31 Days

Day 13

Dress for Productivity

Words by Ethan Thomas

No matter what job you have, you've got to wear clothes to it, right? But does what you wear actually affect your job? Throughout the years in the business environment, dress codes were instituted out of a belief that more professional attire was not only appropriate, but made for a better worker.

Silicon Valley on HBO

And despite whatever reasoning you likely breezed through in your employee handbook, the fact is people today want to be comfortable. Businesses are slowly but steadily beginning to catch up. What began in the tech and startup world has since bled into other industries: In just five years, the percentage of US workplaces allowing casual dress every day went from 32% to over 50%, according to a 2019 analysis by Indeed. What's more, almost two-thirds of companies now allow for casual clothing at least one day per week.

And while it might seem like the more comfortable you are, the less motivated you may be to work hard, the actual data points to the exact opposite. Over 60% of those surveyed in a Stormline study said they're more productive when dress codes are relaxed.

A casual dress code removes the perceived financial burden of a professional wardrobe and people tend to be happier and confident when they're in comfortable clothes. This isn't scientific, but we figure if you're relaxed and confident at work, you'll be performing pretty damn well too. Of course, there are still things you can do to look polished.

Embrace That Every Day
Is Different

The majority of people working in an office will tell you that their wardrobe needs vary from day to day. Some days you're sitting at your desk for hours on end and others you're meeting with an important partner or client. Each scenario has a different need, so make sure you dress for each accordingly. A blazer isn't necessary every day, but when meeting your boss's boss's boss, it might be a good idea to toss one on.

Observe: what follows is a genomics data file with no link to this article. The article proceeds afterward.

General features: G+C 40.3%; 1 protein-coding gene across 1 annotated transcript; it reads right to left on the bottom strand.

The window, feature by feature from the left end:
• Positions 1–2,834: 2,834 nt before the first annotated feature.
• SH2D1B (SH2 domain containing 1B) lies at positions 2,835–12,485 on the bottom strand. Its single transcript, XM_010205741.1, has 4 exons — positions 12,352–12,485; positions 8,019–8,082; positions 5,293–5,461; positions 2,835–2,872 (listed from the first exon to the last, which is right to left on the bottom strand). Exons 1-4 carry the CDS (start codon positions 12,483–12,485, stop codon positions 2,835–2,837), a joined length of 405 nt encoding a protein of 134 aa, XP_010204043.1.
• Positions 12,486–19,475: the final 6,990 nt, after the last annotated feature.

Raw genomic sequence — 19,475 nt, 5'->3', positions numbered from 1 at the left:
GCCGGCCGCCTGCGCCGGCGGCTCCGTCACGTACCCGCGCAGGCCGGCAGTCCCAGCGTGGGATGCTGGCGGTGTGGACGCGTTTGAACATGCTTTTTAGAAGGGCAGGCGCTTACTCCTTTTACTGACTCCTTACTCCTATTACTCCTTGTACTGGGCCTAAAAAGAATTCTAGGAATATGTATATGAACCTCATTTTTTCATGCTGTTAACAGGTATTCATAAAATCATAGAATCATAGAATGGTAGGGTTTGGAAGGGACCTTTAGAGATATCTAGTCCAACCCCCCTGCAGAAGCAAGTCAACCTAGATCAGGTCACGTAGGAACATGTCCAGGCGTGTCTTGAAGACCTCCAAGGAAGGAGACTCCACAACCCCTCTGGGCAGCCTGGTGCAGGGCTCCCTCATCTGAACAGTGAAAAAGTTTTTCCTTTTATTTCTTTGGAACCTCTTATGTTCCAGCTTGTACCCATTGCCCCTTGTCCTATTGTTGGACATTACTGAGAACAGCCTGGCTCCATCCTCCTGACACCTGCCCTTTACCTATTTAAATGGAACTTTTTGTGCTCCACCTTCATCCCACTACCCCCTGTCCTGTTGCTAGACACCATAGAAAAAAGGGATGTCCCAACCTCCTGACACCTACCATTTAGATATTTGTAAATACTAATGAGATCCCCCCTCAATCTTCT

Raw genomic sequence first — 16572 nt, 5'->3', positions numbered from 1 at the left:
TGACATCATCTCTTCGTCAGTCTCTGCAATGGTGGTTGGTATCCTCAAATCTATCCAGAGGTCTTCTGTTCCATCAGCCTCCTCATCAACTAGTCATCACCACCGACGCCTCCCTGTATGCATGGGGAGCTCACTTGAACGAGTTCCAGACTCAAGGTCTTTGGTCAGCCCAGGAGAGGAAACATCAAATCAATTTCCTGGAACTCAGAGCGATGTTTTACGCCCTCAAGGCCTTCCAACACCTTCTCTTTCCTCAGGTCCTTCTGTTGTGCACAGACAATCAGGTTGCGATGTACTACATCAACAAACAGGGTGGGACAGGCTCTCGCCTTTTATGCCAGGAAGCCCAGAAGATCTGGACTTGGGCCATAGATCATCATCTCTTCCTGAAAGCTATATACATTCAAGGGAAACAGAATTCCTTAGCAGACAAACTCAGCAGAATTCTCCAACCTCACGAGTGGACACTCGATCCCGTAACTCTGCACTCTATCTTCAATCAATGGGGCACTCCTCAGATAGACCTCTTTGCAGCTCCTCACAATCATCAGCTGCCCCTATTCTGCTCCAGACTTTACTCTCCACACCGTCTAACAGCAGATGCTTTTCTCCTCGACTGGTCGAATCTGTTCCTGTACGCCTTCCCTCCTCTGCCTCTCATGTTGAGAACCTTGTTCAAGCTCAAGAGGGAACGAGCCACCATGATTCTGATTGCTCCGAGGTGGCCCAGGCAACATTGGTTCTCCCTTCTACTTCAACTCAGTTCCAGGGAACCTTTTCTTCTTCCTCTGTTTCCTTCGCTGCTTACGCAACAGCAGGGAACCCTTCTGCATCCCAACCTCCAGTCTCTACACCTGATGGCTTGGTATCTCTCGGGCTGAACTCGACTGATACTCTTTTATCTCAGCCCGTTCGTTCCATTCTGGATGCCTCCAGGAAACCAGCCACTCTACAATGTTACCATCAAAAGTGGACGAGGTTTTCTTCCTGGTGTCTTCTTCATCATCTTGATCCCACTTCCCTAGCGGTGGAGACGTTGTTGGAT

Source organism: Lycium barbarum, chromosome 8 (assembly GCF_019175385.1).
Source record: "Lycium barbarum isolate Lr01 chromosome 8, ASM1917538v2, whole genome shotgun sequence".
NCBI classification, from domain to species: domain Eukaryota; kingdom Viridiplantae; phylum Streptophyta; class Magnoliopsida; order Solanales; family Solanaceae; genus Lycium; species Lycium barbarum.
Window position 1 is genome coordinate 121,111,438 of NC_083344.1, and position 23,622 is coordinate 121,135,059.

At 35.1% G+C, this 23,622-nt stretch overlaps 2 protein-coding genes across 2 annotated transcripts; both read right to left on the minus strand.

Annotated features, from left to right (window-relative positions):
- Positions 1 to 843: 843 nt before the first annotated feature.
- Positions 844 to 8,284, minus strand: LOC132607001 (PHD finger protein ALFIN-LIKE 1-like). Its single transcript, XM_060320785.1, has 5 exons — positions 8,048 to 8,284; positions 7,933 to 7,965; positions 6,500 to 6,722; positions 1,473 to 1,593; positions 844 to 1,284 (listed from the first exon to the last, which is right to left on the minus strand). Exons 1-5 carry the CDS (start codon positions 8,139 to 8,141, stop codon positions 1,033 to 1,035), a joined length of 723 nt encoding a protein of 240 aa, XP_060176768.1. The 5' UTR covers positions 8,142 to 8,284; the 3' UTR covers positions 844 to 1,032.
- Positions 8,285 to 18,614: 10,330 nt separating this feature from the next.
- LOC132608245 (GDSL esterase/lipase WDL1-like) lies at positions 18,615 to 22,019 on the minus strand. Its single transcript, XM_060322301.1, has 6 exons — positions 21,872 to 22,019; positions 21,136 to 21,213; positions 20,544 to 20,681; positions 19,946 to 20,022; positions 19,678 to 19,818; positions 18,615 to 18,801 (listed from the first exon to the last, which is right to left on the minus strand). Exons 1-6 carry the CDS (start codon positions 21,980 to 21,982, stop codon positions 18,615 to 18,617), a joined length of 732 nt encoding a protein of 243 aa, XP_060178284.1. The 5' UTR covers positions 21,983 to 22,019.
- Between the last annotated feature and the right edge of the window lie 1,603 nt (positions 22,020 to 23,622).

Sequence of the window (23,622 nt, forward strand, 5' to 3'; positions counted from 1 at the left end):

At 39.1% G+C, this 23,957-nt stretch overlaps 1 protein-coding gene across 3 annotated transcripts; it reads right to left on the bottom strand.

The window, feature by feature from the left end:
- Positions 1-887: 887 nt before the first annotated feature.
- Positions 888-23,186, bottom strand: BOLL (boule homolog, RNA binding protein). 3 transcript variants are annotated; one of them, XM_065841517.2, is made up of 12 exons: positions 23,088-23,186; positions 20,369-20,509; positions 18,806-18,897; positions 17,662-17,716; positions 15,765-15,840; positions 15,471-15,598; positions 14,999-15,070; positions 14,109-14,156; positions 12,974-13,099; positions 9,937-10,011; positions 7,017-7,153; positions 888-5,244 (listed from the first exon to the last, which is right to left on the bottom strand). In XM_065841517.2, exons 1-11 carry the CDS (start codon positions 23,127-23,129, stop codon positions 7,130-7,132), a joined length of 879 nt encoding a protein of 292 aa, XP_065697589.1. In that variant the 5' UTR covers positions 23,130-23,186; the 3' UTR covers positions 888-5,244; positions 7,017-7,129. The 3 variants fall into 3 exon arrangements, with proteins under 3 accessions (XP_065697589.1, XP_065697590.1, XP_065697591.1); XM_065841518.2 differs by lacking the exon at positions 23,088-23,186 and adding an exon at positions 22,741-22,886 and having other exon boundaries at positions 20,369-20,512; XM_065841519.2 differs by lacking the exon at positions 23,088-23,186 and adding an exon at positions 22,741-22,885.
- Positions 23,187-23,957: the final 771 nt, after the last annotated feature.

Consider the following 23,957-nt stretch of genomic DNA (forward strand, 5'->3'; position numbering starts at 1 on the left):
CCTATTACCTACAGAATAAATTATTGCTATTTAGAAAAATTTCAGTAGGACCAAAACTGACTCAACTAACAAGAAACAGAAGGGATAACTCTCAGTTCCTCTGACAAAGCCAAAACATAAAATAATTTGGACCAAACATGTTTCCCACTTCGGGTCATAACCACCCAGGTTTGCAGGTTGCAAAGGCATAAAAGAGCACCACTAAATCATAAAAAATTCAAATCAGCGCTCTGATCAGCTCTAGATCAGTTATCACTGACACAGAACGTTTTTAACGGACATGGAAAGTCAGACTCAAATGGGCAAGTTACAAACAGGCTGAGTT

Casual Doesn’t
Mean Sloppy

All of this isn't to say that you should be showing up to work in ratty sweats or rumpled shirts. This is still a place of business. And a sense of decorum and professionalism is needed—even if your boss is cool with everyone wearing jeans and T-shirts. The study also found that workers still have the most confidence in colleagues who put an effort into their appearance and look thoughtfully dressed. So, it seems, there's still something to be said for dressing for the job you want.

Be Confident

What we wear affects our confidence. And we should all feel great in our clothes. Your wardrobe, especially at work, should reflect who you are and showcase your best self. This isn't always attainable, but it's something to always consider. Whatever your work outfit calls for—suit and tie, T-shirt and jeans, lab coat, hard hat—make sure you feel your best in it.


Goldman Sachs employee handbook

In 2019, Goldman Sachs officially moved to "a firm-wide flexible dress code," simply asking employees to “dress in a manner that is consistent with your clients' expectations.”